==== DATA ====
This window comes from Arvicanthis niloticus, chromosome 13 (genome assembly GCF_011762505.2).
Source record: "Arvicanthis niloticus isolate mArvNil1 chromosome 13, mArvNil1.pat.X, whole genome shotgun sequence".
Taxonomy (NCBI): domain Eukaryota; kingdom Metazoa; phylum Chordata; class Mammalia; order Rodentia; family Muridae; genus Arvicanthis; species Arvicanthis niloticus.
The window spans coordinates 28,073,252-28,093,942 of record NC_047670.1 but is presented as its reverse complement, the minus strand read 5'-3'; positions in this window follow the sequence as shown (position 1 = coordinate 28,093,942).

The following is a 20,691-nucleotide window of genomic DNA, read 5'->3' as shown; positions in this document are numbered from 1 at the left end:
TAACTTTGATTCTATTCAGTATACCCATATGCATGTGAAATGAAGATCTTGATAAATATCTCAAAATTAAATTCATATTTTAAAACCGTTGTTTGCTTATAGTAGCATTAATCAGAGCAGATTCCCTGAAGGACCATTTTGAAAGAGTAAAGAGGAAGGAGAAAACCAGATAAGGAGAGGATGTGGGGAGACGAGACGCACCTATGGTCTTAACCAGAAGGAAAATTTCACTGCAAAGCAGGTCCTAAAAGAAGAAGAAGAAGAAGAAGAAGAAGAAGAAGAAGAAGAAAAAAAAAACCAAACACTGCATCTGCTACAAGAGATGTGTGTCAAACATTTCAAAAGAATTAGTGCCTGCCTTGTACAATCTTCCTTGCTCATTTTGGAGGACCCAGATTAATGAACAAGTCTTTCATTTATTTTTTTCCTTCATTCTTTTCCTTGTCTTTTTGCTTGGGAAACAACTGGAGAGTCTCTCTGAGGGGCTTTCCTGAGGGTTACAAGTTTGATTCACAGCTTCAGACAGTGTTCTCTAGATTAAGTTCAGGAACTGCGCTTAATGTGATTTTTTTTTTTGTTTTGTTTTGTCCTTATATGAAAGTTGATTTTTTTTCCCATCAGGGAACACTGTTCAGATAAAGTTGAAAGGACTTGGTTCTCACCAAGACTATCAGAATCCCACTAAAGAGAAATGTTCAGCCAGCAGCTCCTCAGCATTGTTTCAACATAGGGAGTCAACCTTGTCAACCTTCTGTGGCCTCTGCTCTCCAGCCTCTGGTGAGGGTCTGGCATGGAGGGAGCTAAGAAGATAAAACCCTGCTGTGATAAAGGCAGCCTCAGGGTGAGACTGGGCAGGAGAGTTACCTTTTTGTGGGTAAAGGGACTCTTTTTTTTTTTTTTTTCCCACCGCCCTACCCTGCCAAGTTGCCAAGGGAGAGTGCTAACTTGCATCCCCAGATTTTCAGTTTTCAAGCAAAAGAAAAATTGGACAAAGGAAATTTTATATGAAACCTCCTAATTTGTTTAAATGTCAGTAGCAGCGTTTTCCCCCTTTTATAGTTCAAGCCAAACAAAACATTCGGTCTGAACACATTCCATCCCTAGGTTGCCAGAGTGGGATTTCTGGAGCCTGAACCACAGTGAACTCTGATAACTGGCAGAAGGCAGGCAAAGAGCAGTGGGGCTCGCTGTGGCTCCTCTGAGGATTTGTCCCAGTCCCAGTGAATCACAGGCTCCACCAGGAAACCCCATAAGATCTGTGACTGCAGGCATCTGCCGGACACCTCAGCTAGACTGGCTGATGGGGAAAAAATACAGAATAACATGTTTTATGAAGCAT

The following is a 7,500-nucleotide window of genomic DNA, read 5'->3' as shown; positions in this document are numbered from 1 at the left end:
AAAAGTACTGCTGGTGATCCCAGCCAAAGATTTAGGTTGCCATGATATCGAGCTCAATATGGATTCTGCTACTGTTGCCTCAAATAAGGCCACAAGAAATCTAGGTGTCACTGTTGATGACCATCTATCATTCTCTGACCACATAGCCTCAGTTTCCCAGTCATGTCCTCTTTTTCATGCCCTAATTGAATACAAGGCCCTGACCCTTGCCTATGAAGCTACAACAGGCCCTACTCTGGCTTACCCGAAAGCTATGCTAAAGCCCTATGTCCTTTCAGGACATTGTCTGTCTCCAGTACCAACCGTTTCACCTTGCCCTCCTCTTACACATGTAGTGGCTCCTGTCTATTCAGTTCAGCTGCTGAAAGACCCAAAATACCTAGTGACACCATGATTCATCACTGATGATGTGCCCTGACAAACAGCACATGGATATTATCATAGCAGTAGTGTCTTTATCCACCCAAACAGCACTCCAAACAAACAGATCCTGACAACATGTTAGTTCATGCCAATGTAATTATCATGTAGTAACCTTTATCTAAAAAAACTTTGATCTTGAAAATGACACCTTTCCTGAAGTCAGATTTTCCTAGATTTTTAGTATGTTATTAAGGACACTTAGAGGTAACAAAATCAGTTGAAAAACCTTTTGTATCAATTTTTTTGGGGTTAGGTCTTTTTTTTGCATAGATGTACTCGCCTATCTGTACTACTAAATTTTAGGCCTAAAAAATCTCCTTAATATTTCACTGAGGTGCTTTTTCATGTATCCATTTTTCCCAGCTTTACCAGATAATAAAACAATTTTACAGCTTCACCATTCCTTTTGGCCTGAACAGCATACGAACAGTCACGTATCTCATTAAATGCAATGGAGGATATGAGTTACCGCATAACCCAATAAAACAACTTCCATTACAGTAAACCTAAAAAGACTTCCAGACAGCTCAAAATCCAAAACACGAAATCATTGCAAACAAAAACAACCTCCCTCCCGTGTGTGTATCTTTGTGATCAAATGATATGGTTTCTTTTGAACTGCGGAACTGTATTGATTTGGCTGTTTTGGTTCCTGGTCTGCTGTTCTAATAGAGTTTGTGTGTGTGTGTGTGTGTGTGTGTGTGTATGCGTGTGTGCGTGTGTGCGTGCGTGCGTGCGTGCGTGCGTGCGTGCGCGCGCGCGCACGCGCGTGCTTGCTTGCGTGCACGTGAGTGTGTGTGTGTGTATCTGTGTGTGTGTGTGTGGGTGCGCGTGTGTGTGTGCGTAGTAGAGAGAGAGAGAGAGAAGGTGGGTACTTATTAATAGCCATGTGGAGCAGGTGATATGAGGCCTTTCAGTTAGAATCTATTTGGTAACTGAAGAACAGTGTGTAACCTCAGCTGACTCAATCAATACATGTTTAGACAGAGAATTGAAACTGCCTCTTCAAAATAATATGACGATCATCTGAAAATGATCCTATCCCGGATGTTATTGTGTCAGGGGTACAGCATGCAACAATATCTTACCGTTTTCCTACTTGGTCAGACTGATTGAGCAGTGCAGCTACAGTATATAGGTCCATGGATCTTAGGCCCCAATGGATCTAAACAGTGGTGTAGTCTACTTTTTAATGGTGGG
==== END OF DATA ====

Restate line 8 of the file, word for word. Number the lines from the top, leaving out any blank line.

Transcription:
AAAAGTACTGCTGGTGATCCCAGCCAAAGATTTAGGTTGCCATGATATCGAGCTCAATATGGATTCTGCTACTGTTGCCTCAAATAAGGCCACAAGAAATCTAGGTGTCACTGTTGATGACCATCTATCATTCTCTGACCACATAGCCTCAGTTTCCCAGTCATGTCCTCTTTTTCATGCCCTAATTGAATACAAGGCCCTGACCCTTGCCTATGAAGCTACAACAGGCCCTACTCTGGCTTACCCGAAAGCTATGCTAAAGCCCTATGTCCTTTCAGGACATTGTCTGTCTCCAGTACCAACCGTTTCACCTTGCCCTCCTCTTACACATGTAGTGGCTCCTGTCTATTCAGTTCAGCTGCTGAAAGACCCAAAATACCTAGTGACACCATGATTCATCACTGATGATGTGCCCTGACAAACAGCACATGGATATTATCATAGCAGTAGTGTCTTTATCCACCCAAACAGCACTCCAAACAAACAGATCCTGACAACATGTTAGTTCATGCCAATGTAATTATCATGTAGTAACCTTTATCTAAAAAAACTTTGATCTTGAAAATGACACCTTTCCTGAAGTCAGATTTTCCTAGATTTTTAGTATGTTATTAAGGACACTTAGAGGTAACAAAATCAGTTGAAAAACCTTTTGTATCAATTTTTTTGGGGTTAGGTCTTTTTTTTGCATAGATGTACTCGCCTATCTGTACTACTAAATTTTAGGCCTAAAAAATCTCCTTAATATTTCACTGAGGTGCTTTTTCATGTATCCATTTTTCCCAGCTTTACCAGATAATAAAACAATTTTACAGCTTCACCATTCCTTTTGGCCTGAACAGCATACGAACAGTCACGTATCTCATTAAATGCAATGGAGGATATGAGTTACCGCATAACCCAATAAAACAACTTCCATTACAGTAAACCTAAAAAGACTTCCAGACAGCTCAAAATCCAAAACACGAAATCATTGCAAACAAAAACAACCTCCCTCCCGTGTGTGTATCTTTGTGATCAAATGATATGGTTTCTTTTGAACTGCGGAACTGTATTGATTTGGCTGTTTTGGTTCCTGGTCTGCTGTTCTAATAGAGTTTGTGTGTGTGTGTGTGTGTGTGTGTGTGTATGCGTGTGTGCGTGTGTGCGTGCGTGCGTGCGTGCGTGCGTGCGTGCGCGCGCGCGCACGCGCGTGCTTGCTTGCGTGCACGTGAGTGTGTGTGTGTGTATCTGTGTGTGTGTGTGTGGGTGCGCGTGTGTGTGTGCGTAGTAGAGAGAGAGAGAGAGAAGGTGGGTACTTATTAATAGCCATGTGGAGCAGGTGATATGAGGCCTTTCAGTTAGAATCTATTTGGTAACTGAAGAACAGTGTGTAACCTCAGCTGACTCAATCAATACATGTTTAGACAGAGAATTGAAACTGCCTCTTCAAAATAATATGACGATCATCTGAAAATGATCCTATCCCGGATGTTATTGTGTCAGGGGTACAGCATGCAACAATATCTTACCGTTTTCCTACTTGGTCAGACTGATTGAGCAGTGCAGCTACAGTATATAGGTCCATGGATCTTAGGCCCCAATGGATCTAAACAGTGGTGTAGTCTACTTTTTAATGGTGGG